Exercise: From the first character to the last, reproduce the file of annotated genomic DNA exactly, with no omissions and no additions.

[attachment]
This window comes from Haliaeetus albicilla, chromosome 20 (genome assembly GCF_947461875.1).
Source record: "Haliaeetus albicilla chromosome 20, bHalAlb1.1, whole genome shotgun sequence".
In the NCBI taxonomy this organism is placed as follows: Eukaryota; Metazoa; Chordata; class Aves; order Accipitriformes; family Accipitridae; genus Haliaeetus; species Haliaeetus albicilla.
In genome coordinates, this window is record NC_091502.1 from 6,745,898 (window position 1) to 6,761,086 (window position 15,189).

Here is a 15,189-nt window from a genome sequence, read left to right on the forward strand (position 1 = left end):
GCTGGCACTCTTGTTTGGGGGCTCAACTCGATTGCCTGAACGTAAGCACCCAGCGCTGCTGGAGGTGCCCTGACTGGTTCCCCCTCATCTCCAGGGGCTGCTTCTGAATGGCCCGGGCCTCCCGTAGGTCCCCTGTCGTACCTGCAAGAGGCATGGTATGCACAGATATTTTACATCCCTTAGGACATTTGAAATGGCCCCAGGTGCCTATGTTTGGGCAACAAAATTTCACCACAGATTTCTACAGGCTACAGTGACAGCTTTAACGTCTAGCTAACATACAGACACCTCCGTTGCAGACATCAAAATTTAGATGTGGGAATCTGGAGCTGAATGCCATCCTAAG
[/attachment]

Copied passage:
This window comes from Haliaeetus albicilla, chromosome 20 (genome assembly GCF_947461875.1).
Source record: "Haliaeetus albicilla chromosome 20, bHalAlb1.1, whole genome shotgun sequence".
In the NCBI taxonomy this organism is placed as follows: Eukaryota; Metazoa; Chordata; class Aves; order Accipitriformes; family Accipitridae; genus Haliaeetus; species Haliaeetus albicilla.
In genome coordinates, this window is record NC_091502.1 from 6,745,898 (window position 1) to 6,761,086 (window position 15,189).

Here is a 15,189-nt window from a genome sequence, read left to right on the forward strand (position 1 = left end):
GCTGGCACTCTTGTTTGGGGGCTCAACTCGATTGCCTGAACGTAAGCACCCAGCGCTGCTGGAGGTGCCCTGACTGGTTCCCCCTCATCTCCAGGGGCTGCTTCTGAATGGCCCGGGCCTCCCGTAGGTCCCCTGTCGTACCTGCAAGAGGCATGGTATGCACAGATATTTTACATCCCTTAGGACATTTGAAATGGCCCCAGGTGCCTATGTTTGGGCAACAAAATTTCACCACAGATTTCTACAGGCTACAGTGACAGCTTTAACGTCTAGCTAACATACAGACACCTCCGTTGCAGACATCAAAATTTAGATGTGGGAATCTGGAGCTGAATGCCATCCTAAG